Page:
These tests exclude any other possible causes of high blood pressure. If there is no other cause, you will be diagnosed with primary hypertension.

What methods are used to treat high blood pressure?


The goal of treatment is to keep your blood pressure below 140/90 mmHg. If you have diabetes or chronic kidney disease, your doctor will have strict treatment to keep your blood pressure below 130/80 mmHg.

Lifestyle changes

Treatment of high blood pressure includes lifestyle changes and medication use. If your high blood pressure is not serious, you should change your lifestyle to control blood pressure better.

When your blood pressure reaches control, you will still need treatment. "Reaching control" means that your blood pressure is normal. Your doctor may recommend regular blood pressure checks. Your doctor can advise you how often you should check your blood pressure.

Drug

If lifestyle changes do not make the condition better or you have more severe hypertension, your doctor will prescribe medication. Drugs that help lower high blood pressure include:

  • Diuretic;
  • Beta blockers;
  • Drugs that inhibit calcium absorption;
  • ACE ACE inhibitors;
  • Vasodilators.

The doctor will monitor the course of the disease and may increase the dose or change and add the medicine until finding the most appropriate treatment regimen for you. Ask your doctor about the best treatments for you.

Treatment in an emergency

For people with emergency hypertension, patients need to be treated in an emergency room or special care, because the disease can be fatal. The patient will be monitored for heart and blood vessel condition. Your doctor may give you oxygen and medication to help stabilize your blood pressure to a safe level.

The proper mode of life when having high blood pressure

You need to be patient with the treatment process. Treatment can help prevent or delay high blood pressure problems and help you live and function better. If you have a family history of high blood pressure, you should consult your doctor about reducing your risk.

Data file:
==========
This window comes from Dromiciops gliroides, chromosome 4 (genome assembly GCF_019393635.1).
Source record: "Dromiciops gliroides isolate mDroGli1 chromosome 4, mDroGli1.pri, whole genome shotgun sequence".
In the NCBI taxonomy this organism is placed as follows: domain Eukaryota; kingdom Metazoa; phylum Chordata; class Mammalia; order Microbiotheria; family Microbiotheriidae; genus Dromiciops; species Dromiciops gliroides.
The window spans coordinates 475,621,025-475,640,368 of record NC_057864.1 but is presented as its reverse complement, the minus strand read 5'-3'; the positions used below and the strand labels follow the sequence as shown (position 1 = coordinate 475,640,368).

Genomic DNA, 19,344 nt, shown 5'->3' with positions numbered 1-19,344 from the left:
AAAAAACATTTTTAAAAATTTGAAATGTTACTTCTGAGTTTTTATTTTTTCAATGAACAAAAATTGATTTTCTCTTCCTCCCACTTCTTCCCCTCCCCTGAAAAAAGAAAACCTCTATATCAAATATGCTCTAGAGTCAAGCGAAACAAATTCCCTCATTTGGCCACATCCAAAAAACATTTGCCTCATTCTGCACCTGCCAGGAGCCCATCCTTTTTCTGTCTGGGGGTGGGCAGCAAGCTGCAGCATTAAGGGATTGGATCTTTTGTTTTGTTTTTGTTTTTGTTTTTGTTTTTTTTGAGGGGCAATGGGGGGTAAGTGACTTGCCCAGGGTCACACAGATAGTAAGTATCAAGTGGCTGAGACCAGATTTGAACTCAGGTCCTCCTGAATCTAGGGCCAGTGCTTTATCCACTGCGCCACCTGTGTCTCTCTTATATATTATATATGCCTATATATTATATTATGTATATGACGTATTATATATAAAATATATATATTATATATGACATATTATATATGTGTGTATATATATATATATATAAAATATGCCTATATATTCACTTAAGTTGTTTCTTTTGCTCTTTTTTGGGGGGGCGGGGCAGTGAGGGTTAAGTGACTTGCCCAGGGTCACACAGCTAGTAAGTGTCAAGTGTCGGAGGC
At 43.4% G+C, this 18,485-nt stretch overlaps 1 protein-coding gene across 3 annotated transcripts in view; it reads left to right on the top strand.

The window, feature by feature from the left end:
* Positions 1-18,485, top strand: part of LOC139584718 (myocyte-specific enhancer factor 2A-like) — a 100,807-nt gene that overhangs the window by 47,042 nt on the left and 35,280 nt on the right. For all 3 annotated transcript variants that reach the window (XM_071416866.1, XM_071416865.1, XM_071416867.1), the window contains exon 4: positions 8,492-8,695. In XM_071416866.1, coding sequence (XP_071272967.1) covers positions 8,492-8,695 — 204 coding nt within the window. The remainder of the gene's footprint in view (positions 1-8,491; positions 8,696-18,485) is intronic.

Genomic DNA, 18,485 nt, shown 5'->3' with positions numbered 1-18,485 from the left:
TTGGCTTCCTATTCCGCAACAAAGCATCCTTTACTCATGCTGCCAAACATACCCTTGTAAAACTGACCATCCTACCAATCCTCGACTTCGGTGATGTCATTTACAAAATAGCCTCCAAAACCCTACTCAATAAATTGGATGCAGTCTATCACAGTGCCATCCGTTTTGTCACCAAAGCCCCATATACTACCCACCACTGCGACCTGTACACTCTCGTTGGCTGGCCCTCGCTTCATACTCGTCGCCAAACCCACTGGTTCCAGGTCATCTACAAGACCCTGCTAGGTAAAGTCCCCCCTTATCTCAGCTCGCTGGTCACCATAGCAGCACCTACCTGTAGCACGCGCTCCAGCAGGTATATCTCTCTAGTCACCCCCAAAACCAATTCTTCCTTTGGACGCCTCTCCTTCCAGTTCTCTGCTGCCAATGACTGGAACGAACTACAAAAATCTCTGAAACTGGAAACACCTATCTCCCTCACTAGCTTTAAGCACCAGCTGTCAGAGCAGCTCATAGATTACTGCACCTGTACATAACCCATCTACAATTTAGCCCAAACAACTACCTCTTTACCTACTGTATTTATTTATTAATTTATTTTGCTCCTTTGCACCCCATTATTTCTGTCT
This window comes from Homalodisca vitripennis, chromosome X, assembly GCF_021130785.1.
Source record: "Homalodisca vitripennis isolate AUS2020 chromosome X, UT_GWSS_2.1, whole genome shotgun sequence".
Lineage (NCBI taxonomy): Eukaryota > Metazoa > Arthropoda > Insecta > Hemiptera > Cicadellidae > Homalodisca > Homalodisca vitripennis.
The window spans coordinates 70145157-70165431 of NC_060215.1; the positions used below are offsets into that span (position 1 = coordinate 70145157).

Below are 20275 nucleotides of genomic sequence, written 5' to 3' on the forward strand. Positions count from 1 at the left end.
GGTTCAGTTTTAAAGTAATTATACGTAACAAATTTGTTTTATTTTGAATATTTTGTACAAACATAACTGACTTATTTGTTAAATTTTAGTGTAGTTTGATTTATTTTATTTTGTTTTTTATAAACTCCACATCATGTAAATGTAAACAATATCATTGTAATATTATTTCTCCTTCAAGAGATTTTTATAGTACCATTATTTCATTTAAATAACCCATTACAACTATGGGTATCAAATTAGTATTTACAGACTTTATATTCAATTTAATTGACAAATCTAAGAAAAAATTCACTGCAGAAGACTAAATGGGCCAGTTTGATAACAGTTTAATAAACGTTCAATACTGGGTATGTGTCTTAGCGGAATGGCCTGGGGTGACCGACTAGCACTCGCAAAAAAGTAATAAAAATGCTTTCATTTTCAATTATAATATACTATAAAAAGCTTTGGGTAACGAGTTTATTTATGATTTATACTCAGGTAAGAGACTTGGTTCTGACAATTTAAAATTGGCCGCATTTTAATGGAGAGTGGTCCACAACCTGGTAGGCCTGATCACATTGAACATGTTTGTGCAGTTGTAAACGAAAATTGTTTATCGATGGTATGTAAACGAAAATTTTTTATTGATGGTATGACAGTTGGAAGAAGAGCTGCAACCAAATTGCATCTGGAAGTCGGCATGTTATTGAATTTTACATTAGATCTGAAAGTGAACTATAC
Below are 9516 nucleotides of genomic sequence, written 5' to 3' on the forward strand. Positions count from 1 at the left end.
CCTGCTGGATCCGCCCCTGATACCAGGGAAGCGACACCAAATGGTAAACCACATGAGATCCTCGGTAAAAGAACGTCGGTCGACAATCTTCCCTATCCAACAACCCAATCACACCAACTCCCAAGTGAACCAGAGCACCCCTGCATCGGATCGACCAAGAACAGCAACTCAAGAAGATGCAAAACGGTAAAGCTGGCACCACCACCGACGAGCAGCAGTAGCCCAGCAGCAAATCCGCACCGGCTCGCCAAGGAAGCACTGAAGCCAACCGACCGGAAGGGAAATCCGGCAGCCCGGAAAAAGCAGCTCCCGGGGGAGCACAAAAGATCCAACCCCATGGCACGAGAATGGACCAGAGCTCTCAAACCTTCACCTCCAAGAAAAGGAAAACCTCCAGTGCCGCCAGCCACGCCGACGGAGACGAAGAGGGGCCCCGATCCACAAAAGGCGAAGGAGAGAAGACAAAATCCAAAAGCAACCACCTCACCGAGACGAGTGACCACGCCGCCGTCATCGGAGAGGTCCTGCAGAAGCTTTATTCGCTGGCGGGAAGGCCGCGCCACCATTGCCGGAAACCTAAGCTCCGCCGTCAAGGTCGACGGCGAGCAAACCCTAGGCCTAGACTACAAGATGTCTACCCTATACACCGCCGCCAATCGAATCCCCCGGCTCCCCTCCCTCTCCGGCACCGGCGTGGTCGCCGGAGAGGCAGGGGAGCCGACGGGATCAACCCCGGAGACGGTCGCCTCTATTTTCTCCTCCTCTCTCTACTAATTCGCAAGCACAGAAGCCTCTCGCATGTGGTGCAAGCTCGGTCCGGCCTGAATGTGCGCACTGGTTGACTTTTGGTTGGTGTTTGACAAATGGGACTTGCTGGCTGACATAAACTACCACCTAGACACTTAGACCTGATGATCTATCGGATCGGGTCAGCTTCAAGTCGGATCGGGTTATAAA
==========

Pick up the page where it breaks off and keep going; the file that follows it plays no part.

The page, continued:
In addition, you can control your blood pressure by:

  • Have a healthy diet and less salt;
  • Exercise regularly;
  • Try to maintain an ideal weight;
  • Quitting smoking;
  • Taking medicine to treat high blood pressure according to the doctor's instructions;
  • Keep track of your blood pressure regularly at home with a tracking device.


Risk factors for high blood pressure such as obesity, saltiness, smoking, sedentary lifestyle can be absolutely avoida when we change our daily routine. For people in families with relatives who have high blood pressure or a history of stroke, heart attack, blood pressure should be checked regularly from a young age. When disease occurs, lifestyle changes and eating habits are the first thing in disease management, then the role of antihypertensive drugs. Primary hypertension - which accounts for more than 90% of the causes of high blood pressure - is a disease that requires lifelong treatment, even if blood pressure has returned to normal levels and must continue to be taken regularly. Don't forget that because of the medication, blood pressure is controlled. Quitting smoking is dangerous because it can cause high blood pressure to suddenly lead to emergency hypertension, stroke or heart attack and can cause sudden death. Hopefully the information we provide can help you and your family prevent high blood pressure and treat it more effectively.